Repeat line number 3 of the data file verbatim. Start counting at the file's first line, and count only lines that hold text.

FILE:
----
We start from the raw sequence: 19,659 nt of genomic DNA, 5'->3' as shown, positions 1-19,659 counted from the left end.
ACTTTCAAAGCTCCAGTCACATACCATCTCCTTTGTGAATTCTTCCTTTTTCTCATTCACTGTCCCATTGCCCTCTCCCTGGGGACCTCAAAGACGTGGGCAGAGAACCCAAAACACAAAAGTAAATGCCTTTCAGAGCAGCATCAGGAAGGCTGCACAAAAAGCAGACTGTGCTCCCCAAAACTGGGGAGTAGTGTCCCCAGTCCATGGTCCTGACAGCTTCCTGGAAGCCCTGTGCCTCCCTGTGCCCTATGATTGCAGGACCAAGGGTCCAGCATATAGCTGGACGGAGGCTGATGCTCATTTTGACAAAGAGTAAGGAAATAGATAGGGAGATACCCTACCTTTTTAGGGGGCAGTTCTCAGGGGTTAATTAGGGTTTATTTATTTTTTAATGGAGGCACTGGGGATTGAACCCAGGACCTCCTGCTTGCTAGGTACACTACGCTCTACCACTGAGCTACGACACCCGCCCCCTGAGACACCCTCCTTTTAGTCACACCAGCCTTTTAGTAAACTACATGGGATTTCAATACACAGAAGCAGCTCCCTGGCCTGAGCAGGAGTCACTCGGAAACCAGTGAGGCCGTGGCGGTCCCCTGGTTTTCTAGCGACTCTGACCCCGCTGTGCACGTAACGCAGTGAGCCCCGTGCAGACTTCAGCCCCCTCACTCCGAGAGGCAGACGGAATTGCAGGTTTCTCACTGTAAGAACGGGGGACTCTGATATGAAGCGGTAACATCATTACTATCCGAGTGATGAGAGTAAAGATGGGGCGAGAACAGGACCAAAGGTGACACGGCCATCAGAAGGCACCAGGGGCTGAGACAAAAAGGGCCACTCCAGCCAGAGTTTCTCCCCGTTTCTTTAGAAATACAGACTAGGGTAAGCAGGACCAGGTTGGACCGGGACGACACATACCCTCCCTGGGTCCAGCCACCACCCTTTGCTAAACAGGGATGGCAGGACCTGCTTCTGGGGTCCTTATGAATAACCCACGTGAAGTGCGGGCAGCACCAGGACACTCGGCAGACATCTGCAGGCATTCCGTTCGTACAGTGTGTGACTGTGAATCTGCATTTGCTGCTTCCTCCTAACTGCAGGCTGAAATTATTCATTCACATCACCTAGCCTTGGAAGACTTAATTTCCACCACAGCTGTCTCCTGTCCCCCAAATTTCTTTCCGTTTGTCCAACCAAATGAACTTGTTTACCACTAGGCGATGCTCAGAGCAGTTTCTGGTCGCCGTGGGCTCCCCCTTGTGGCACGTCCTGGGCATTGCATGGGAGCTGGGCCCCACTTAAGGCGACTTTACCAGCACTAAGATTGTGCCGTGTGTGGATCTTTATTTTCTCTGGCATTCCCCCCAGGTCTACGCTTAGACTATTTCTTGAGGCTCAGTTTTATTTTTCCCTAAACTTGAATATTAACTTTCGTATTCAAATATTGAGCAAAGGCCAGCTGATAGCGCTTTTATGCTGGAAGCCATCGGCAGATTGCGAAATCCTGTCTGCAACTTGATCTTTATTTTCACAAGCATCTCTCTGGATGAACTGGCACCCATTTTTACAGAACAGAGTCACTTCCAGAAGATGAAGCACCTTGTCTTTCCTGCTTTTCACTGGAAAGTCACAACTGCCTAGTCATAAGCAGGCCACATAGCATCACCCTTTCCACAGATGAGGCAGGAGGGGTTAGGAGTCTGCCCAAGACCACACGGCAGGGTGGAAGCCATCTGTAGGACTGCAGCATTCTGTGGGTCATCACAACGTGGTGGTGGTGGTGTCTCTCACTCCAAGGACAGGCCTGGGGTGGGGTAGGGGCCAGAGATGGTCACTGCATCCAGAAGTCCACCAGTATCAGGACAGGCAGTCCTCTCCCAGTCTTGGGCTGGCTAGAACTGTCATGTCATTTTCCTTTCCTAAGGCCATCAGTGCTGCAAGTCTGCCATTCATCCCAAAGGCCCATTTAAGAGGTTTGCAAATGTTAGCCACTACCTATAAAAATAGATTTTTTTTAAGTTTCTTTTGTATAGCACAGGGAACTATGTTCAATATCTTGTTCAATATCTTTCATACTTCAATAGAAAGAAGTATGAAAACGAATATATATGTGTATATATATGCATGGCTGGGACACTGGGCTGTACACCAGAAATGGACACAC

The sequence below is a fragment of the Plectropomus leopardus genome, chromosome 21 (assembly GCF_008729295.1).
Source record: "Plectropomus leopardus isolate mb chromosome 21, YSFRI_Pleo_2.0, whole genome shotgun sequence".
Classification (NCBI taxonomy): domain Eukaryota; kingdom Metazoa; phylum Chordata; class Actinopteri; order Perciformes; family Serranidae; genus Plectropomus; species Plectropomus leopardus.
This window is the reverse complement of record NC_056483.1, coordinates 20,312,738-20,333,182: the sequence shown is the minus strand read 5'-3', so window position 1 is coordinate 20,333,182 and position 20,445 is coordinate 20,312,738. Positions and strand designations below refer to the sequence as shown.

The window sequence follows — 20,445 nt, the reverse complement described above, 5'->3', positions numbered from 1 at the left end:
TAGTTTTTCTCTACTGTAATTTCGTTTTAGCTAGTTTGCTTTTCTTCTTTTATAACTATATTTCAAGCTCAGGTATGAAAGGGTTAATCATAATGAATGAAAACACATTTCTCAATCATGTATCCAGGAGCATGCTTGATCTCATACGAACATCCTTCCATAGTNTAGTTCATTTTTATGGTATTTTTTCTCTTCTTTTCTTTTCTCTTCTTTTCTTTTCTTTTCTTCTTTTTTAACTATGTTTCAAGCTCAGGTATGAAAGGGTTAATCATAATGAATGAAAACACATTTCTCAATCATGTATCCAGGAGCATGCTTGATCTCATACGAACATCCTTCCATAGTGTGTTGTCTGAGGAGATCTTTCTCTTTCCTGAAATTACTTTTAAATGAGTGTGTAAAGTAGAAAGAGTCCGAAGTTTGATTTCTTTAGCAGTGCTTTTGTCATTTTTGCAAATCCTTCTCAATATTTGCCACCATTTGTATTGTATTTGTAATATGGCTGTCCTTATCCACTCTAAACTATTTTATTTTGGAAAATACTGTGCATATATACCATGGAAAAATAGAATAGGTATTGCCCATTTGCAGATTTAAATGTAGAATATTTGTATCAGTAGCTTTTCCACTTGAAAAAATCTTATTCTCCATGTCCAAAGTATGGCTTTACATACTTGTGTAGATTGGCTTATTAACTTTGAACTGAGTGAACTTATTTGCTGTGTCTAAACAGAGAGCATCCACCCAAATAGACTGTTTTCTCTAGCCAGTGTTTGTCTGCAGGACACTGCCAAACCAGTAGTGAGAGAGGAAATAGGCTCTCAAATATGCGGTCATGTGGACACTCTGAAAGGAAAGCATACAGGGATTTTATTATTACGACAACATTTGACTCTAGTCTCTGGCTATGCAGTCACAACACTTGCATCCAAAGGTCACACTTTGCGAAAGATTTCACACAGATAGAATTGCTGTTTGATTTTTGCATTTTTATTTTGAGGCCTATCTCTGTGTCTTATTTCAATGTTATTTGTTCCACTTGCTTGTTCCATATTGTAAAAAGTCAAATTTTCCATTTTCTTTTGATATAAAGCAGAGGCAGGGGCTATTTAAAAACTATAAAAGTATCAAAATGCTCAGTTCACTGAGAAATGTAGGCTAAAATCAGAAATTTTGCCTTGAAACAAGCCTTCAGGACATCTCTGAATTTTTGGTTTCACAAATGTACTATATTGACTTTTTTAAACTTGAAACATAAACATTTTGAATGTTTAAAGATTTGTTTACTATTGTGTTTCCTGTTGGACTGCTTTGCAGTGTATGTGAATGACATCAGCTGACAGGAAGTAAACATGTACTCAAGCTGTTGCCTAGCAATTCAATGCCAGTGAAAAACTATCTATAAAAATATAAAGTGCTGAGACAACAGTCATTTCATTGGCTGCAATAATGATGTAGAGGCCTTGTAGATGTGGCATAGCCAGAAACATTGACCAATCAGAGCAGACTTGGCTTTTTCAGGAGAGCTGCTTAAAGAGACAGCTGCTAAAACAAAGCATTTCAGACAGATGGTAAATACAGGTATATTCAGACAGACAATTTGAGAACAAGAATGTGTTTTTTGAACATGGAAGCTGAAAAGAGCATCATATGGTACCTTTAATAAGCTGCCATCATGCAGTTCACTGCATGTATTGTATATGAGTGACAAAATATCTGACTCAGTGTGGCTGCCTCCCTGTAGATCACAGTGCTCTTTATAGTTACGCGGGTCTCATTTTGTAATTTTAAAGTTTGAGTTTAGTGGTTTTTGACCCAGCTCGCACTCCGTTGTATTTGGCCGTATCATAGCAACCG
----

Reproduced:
The sequence below is a fragment of the Plectropomus leopardus genome, chromosome 21 (assembly GCF_008729295.1).